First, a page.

Skip to comments."Grave Sin" = Mortal Sin [Catholic Caucus]
Posted on 05/08/2010 1:40:13 PM PDT by NYer
The Catechism of the Catholic Church states:
1857 For a sin to be mortal, three conditions must together be met: "Mortal sin is sin whose object is grave matter and which is also committed with full knowledge and deliberate consent."
What if a sin has been committed that has grave matter but lacks the knowledge and consent needed to make it mortal? How might one refer to such a sin?
Since it has grave matter, one might refer to it--logically--as a grave sin. That would seem pretty straightforward: Sin with grave matter is grave sin. Add the needed knowledge and consent and it becomes mortal. Right?
Well, you'd think that. Only you wouldn't be right.
For some years it's been clear (to me, anyway) that ecclesiastical documents like the Code of Canon Law and the Catechism of the Catholic Church regularly use the phrase "grave sin" to mean "mortal sin."
But until recently I haven't had an explicit statement documenting this fact. Now I do (CHT to the reader who provided it!)
The statement is found in a post-synodal apostolic exhortation by John Paul II from 1984. The synod of bishops had been held the previous year on the theme of reconciliation and penance, and in the resulting exhortation,
During the synod, some apparently proposed a spectrum of sins consisting of venial, grave, and mortal sins--apparently using the middle category not the way proposed above but as a sin that is worse than venial but less than mortal. This is perhaps related to the mistranslation of "grave" as "serious" in English that was common for a long time.
In any event, that kind of division would be wrong, and so John Paul II wrote:
During the synod assembly some fathers proposed a threefold distinction of sins, classifying them as venial, grave and mortal. This threefold distinction might illustrate the fact that there is a scale of seriousness among grave sins. But it still remains true that the essential and decisive distinction is between sin which destroys charity and sin which does not kill the supernatural life: There is no middle way between life and death.
And so (here comes the money quote) . . .
Considering sin from the point of view of its matter, the ideas of death, of radical rupture with God, the supreme good, of deviation from the path that leads to God or interruption of the journey toward him (which are all ways of defining mortal sin) are linked with the idea of the gravity of sin's objective content. Hence, in the church's doctrine and pastoral action, grave sin is in practice identified with mortal sin.
So. Glad we've got that cleared up.
49 years later a 10 second kiss could simply be fatal. Ah to be young again!
According to my priest, it is. You can be an accessory to sin even if you didn’t commit the sin. If you know a politician is pro-abortion, and you willfully cast your ballot for them, you are an accessory to that sin.
From the Catechism:
1868 Sin is a personal act. Moreover, we have a responsibility for the sins committed by others when we cooperate in them:
- by participating directly and voluntarily in them;
- by ordering, advising, praising, or approving them;
- by not disclosing or not hindering them when we have an obligation to do so;
- by protecting evil-doers.
This is summarized by the nine ways of being an accessory to sin:
5.By Defense of Evil Done
Since all sin separates us from God, what is the spiritual benefit of trying to rate them from mild to worst?
Cool I’ll do anything to avoid vegemite
Apologies for not getting back to you sooner. You wrote:
Since all sin separates us from God, what is the spiritual benefit of trying to rate them from mild to worst?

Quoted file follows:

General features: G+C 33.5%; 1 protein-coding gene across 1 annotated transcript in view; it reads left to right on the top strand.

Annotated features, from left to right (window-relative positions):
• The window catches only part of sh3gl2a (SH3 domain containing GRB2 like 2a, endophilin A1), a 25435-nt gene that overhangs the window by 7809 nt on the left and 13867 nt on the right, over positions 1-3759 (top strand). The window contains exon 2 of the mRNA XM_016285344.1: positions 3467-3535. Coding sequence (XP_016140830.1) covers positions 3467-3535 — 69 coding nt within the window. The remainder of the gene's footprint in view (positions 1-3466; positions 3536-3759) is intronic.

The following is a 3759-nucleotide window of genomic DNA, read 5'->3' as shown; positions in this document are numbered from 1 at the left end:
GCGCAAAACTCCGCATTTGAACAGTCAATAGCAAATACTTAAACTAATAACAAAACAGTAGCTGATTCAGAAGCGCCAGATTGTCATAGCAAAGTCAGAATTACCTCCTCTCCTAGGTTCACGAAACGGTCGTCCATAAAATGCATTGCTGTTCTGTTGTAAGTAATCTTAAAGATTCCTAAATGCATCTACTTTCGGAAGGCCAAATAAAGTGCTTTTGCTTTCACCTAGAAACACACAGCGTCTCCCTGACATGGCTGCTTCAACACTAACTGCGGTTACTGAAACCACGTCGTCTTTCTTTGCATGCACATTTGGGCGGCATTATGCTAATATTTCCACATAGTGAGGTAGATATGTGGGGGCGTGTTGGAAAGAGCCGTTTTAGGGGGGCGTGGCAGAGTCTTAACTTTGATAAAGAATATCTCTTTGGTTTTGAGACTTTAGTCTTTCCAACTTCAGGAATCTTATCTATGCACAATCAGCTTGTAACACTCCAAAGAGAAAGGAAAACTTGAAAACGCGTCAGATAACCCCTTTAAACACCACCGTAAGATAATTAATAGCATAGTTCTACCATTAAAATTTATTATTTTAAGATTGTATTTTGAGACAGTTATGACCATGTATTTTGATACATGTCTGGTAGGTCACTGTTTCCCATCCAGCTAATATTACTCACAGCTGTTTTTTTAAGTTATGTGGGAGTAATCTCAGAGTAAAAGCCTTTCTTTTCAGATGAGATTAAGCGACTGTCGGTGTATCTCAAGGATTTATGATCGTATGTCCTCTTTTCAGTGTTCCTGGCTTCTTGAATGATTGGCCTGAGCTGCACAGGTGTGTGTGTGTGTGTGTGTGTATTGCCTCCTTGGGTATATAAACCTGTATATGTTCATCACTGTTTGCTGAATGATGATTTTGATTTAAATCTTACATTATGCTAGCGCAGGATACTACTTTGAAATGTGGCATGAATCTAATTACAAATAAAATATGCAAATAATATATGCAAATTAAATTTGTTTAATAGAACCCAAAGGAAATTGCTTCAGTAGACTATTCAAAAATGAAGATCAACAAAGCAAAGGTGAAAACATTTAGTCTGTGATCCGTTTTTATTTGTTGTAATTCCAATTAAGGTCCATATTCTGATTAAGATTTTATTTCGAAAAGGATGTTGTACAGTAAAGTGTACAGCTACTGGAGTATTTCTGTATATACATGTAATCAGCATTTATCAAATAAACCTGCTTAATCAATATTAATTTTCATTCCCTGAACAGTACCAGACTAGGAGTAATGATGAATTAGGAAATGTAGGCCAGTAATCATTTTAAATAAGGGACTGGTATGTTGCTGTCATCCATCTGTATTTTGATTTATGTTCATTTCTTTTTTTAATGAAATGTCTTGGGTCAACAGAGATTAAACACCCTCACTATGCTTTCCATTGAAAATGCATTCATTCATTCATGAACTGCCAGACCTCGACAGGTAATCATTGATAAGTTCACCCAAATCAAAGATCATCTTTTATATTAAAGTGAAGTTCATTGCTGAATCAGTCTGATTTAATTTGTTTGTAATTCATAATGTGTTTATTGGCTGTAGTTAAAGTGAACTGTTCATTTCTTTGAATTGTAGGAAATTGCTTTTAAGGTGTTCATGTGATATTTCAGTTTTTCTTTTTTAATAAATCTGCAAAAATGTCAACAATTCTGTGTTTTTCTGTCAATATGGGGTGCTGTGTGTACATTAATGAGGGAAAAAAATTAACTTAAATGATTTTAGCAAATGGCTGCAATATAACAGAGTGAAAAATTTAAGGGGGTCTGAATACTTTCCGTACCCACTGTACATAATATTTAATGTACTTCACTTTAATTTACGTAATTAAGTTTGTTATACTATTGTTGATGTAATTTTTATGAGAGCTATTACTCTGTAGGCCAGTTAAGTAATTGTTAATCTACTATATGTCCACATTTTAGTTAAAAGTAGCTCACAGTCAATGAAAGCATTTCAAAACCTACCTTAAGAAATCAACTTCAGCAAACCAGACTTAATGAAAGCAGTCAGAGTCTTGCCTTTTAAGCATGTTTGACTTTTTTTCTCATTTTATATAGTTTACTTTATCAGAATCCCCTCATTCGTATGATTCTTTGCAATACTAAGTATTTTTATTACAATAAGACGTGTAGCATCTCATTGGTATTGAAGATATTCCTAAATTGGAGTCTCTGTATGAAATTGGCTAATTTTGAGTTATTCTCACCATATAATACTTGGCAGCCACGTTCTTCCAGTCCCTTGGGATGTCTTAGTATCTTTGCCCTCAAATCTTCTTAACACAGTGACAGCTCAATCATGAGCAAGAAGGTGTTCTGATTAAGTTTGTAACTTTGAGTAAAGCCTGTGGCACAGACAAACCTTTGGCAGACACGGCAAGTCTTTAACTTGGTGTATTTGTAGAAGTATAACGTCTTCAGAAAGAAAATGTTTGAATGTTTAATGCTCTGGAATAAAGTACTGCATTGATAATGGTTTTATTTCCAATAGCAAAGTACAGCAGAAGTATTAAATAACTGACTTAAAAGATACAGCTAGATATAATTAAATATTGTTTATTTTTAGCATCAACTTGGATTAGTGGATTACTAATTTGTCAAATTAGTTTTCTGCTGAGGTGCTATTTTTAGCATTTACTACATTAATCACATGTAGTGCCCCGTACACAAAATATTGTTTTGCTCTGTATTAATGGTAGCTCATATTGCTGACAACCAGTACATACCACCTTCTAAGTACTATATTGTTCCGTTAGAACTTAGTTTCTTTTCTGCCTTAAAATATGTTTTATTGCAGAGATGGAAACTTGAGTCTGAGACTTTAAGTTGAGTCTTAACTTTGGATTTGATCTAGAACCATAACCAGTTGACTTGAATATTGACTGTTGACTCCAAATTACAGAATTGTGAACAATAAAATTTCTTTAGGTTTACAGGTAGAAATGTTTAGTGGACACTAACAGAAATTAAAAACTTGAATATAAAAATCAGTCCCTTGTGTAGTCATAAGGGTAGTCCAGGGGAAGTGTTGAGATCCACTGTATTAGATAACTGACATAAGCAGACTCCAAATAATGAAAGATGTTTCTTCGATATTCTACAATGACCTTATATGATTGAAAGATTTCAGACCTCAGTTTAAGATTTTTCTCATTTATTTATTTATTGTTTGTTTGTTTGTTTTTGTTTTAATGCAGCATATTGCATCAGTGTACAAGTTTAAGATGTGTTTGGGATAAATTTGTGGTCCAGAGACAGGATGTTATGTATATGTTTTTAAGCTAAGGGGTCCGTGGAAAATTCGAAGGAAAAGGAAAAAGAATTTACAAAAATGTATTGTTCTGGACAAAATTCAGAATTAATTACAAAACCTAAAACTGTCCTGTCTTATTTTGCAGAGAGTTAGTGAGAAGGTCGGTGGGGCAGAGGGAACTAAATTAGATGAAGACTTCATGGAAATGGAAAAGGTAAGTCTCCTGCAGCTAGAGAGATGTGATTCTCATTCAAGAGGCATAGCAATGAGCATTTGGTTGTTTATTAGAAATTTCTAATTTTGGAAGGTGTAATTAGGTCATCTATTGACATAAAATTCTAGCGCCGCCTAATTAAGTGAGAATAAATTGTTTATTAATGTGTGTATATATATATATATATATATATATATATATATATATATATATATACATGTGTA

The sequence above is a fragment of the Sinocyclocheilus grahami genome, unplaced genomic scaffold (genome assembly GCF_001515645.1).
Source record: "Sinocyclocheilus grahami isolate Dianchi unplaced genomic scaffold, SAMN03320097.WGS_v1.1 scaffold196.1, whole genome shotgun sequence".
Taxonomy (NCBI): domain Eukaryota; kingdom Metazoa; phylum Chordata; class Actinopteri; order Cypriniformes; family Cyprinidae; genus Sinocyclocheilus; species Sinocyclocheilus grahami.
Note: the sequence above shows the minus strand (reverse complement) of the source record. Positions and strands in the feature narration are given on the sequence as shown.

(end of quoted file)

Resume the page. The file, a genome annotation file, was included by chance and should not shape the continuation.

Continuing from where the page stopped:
Our Lord said to Pilate (John 19:11): 'He that hath delivered me to thee, hath the greater sin,' and yet it is evident that Pilate was guilty of some sin. Therefore one sin is greater than another.
Therefore it matters much to the gravity of a sin whether one departs more or less from the rectitude of reason: and accordingly we must say that sins are not all equal.
Here is what the Catechism of the Catholic Church has to say on the matter of degrees of sin:
1854. "Sins are rightly evaluated according to their gravity. The distinction between mortal and venial sin, already evident in Scripture, [Cf. 1 Jn 5:16-17.] became part of the tradition of the Church. It is corroborated by human experience."
1855. "Mortal sin destroys charity in the heart of man by a grave violation of God's law; it turns man away from God, who is his ultimate end and his beatitude, by preferring an inferior good to him. Venial sin allows charity to subsist, even though it offends and wounds it. "
1856. "Mortal sin, by attacking the vital principle within us - that is, charity - necessitates a new initiative of God's mercy and a conversion of heart which is normally accomplished within the setting of the sacrament of reconciliation: When the will sets itself upon something that is of its nature incompatible with the charity that orients man toward his ultimate end, then the sin is mortal by its very object . . . whether it contradicts the love of God, such as blasphemy or perjury, or the love of neighbor, such as homicide or adultery.... But when the sinner's will is set upon something that of its nature involves a disorder, but is not opposed to the love of God and neighbor, such as thoughtless chatter or immoderate laughter and the like, such sins are venial. [St. Thomas Aquinas, Su Th I-II, 88, 2, corp. art.] "
1862. "One commits venial sin when, in a less serious matter, he does not observe the standard prescribed by the moral law, or when he disobeys the moral law in a grave matter, but without full knowledge or without complete consent."
1863. "Venial sin weakens charity; it manifests a disordered affection for created goods; it impedes the soul's progress in the exercise of the virtues and the practice of the moral good; it merits temporal punishment. Deliberate and unrepented venial sin disposes us little by little to commit mortal sin. However venial sin does not set us in direct opposition to the will and friendship of God; it does not break the covenant with God. With God's grace it is humanly reparable. 'Venial sin does not deprive the sinner of sanctifying grace, friendship with God, charity, and consequently eternal happiness.' [John Paul II, RP 17 # 9.] While he is in the flesh, man cannot help but have at least some light sins. But do not despise these sins which we call 'light': if you take them for light when you weigh them, tremble when you count them. A number of light objects makes a great mass; a number of drops fills a river; a number of grains makes a heap. What then is our hope? Above all, confession. [St. Augustine, In ep. Jo. 1, 6: PL 35, 1982.]"